This is a concise but thorough text in vectors and tensors from the physics (not linear algebra) point of view. The text is unusual in that tensors take central place. It starts out with vectors, but at least half the material in the rest of the book is stated for general tensors. It is one of a series of texts that Richard A. Silverman prepared in the 1960s and 1970s by translating and freely adapting Russian-language texts. The present volume is a Dover 1979 corrected reprint of the 1968 Prentice-Hall edition.
A good knowledge of physics is almost essential to use this book. The vector and tensor parts start from scratch, but all the examples are drawn from physics, with no explanation of the physical concepts used. The main areas of physics covered are fluid dynamics and electromagnetic theory. There is a great deal on the metric tensor but (oddly) nothing on relativity.
The applications come at the end of the book, in the last chapter, but are worth the wait. They are extended analyses of physics problems and use all the preceding material. I think the reason they come so late is that they make heavy use of vector calculus, and that is the last thing developed. There are also little examples scattered through the text, but most of these just point out that some physical quantity is a tensor without telling you how this information is useful.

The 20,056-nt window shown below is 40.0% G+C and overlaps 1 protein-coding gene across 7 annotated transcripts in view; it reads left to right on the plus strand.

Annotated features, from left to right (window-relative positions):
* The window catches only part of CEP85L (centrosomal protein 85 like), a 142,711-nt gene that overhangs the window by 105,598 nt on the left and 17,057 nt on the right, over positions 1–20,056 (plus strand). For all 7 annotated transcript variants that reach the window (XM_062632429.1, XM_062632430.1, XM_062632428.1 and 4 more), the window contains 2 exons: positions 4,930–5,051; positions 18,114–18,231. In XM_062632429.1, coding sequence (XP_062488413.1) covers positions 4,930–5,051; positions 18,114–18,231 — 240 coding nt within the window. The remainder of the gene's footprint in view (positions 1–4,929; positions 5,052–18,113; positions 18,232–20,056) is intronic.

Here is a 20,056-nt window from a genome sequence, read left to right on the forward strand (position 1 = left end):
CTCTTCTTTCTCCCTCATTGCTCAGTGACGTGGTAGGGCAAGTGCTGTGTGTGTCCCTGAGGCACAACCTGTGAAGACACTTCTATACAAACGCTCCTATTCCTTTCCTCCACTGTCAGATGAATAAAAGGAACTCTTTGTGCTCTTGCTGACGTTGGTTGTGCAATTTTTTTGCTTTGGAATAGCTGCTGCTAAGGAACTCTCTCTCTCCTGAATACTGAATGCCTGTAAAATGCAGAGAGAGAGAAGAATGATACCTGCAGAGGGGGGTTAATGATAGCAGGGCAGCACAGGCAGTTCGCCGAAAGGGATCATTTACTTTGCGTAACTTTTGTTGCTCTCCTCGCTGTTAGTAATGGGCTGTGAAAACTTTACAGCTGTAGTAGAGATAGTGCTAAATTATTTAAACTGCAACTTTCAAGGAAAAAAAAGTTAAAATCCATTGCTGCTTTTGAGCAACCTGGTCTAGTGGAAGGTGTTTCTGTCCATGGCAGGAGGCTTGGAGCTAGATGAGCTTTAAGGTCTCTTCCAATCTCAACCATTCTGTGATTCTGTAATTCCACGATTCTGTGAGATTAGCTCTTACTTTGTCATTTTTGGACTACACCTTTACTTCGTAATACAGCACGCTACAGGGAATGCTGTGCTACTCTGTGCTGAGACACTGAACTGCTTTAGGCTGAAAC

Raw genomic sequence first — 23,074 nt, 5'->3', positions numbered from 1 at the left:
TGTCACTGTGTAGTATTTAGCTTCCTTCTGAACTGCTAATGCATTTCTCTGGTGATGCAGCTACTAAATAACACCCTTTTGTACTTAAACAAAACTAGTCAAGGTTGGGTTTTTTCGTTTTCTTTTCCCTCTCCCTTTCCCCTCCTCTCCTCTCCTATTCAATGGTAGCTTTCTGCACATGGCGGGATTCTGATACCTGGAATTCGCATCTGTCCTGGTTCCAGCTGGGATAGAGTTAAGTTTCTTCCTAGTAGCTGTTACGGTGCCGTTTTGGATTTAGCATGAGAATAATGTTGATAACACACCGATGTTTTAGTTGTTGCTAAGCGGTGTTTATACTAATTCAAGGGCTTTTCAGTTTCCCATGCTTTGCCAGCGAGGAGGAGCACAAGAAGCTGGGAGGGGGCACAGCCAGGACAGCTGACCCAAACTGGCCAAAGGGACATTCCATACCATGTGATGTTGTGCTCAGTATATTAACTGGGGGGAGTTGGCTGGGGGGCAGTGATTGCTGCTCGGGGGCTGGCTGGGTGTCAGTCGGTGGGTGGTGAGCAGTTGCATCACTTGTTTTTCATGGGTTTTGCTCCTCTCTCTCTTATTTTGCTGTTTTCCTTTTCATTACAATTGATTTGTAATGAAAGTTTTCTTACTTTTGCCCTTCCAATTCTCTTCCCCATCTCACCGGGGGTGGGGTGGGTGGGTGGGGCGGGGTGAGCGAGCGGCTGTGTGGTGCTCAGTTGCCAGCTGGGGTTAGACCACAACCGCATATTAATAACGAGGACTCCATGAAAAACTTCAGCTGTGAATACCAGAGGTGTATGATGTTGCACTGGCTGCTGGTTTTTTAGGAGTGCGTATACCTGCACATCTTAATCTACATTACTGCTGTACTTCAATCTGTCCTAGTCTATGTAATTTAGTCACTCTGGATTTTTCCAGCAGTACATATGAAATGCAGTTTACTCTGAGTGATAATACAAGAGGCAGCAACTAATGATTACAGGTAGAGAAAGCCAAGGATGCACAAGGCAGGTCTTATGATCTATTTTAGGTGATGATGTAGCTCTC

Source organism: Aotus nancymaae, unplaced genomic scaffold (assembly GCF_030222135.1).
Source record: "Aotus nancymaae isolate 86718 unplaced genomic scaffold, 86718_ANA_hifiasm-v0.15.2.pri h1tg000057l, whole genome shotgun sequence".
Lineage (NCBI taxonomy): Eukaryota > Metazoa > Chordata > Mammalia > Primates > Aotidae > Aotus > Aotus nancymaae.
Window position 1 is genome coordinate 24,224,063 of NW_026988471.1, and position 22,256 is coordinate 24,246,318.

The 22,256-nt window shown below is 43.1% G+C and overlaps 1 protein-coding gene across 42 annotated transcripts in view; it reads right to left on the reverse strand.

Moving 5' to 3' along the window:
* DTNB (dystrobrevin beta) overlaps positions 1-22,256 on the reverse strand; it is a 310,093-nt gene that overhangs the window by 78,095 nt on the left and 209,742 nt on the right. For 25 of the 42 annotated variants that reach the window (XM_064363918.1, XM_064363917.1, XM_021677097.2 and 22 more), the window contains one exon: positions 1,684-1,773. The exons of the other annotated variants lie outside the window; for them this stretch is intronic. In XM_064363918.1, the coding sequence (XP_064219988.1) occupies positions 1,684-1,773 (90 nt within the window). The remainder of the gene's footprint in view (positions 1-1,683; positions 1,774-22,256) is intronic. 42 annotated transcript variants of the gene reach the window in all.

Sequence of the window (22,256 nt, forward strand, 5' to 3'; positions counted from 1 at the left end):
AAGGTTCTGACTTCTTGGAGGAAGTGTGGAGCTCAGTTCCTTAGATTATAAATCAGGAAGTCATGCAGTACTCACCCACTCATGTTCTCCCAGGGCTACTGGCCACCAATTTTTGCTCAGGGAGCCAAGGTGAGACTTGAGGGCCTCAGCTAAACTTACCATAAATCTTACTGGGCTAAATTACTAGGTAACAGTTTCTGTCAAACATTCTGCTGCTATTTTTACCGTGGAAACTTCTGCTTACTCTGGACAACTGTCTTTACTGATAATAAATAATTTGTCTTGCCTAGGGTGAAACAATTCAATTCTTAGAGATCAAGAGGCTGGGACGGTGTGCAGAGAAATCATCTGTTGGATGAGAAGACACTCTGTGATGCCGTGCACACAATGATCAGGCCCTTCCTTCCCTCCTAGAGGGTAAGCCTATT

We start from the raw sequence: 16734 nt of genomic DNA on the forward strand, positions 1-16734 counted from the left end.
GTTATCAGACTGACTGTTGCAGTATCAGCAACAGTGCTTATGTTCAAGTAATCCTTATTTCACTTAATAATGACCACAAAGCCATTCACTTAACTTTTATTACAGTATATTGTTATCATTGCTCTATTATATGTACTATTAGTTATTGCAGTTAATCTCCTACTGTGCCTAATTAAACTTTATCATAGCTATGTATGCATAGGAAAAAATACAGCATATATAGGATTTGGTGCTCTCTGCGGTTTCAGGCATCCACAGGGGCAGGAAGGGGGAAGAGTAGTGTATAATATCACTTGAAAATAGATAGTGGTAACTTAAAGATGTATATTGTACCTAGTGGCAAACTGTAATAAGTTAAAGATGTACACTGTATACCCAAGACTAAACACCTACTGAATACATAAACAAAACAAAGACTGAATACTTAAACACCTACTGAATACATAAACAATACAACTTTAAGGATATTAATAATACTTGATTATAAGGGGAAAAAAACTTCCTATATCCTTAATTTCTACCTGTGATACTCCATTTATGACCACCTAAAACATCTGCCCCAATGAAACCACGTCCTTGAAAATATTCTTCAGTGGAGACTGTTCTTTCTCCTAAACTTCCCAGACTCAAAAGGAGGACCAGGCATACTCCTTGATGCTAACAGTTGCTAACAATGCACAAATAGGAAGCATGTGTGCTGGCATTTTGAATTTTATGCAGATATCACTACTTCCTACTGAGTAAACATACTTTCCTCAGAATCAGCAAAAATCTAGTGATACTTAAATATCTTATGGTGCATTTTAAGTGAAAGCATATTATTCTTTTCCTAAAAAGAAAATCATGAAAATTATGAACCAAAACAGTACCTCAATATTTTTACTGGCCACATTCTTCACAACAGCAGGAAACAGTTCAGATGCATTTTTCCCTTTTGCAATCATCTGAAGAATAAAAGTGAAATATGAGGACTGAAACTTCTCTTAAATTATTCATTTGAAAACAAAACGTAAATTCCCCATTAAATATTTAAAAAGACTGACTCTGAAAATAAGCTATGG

Each chapter ends with a long section of solved problems and a brief list of exercises. The solved problems are difficult and are worked out in great detail. In some cases they extend the discussion in the text. The exercises tend to be drill or easy proof problems; most of them have the final answer in the text.
This is still a very good book for its intended audience. A good alternative is Neuenschwander’s Tensor Analysis for Physics; it is thoroughly modern and is better motivated than the present book. An oldie-but-goodie with much the same nature as the present book is G. E. Hay’s Vector and Tensor Analysis (Dover, 1953). It is not as thorough and in particular does not go very far in tensors, but may be more accessible because it draws most of its examples from mechanics and differential geometry.
Allen Stenger is a math hobbyist and retired software developer. He is an editor of the Missouri Journal of Mathematical Sciences. His mathematical interests are number theory and classical analysis.